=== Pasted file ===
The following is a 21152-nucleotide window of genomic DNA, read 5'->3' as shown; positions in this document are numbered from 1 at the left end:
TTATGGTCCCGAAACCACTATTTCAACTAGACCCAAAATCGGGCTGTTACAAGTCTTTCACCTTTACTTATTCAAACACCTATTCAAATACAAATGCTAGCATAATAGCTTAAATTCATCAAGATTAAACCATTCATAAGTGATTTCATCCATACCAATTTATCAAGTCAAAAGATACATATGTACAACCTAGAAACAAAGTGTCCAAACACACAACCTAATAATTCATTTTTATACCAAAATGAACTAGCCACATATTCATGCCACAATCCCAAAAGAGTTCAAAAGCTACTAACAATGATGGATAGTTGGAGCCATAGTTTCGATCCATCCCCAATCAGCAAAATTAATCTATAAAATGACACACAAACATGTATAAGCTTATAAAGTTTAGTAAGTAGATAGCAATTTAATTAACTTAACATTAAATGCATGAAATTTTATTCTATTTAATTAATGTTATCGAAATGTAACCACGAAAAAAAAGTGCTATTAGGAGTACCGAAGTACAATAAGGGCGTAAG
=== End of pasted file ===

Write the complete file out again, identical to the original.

The following is a 21152-nucleotide window of genomic DNA, read 5'->3' as shown; positions in this document are numbered from 1 at the left end:
TTATGGTCCCGAAACCACTATTTCAACTAGACCCAAAATCGGGCTGTTACAAGTCTTTCACCTTTACTTATTCAAACACCTATTCAAATACAAATGCTAGCATAATAGCTTAAATTCATCAAGATTAAACCATTCATAAGTGATTTCATCCATACCAATTTATCAAGTCAAAAGATACATATGTACAACCTAGAAACAAAGTGTCCAAACACACAACCTAATAATTCATTTTTATACCAAAATGAACTAGCCACATATTCATGCCACAATCCCAAAAGAGTTCAAAAGCTACTAACAATGATGGATAGTTGGAGCCATAGTTTCGATCCATCCCCAATCAGCAAAATTAATCTATAAAATGACACACAAACATGTATAAGCTTATAAAGTTTAGTAAGTAGATAGCAATTTAATTAACTTAACATTAAATGCATGAAATTTTATTCTATTTAATTAATGTTATCGAAATGTAACCACGAAAAAAAAGTGCTATTAGGAGTACCGAAGTACAATAAGGGCGTAAG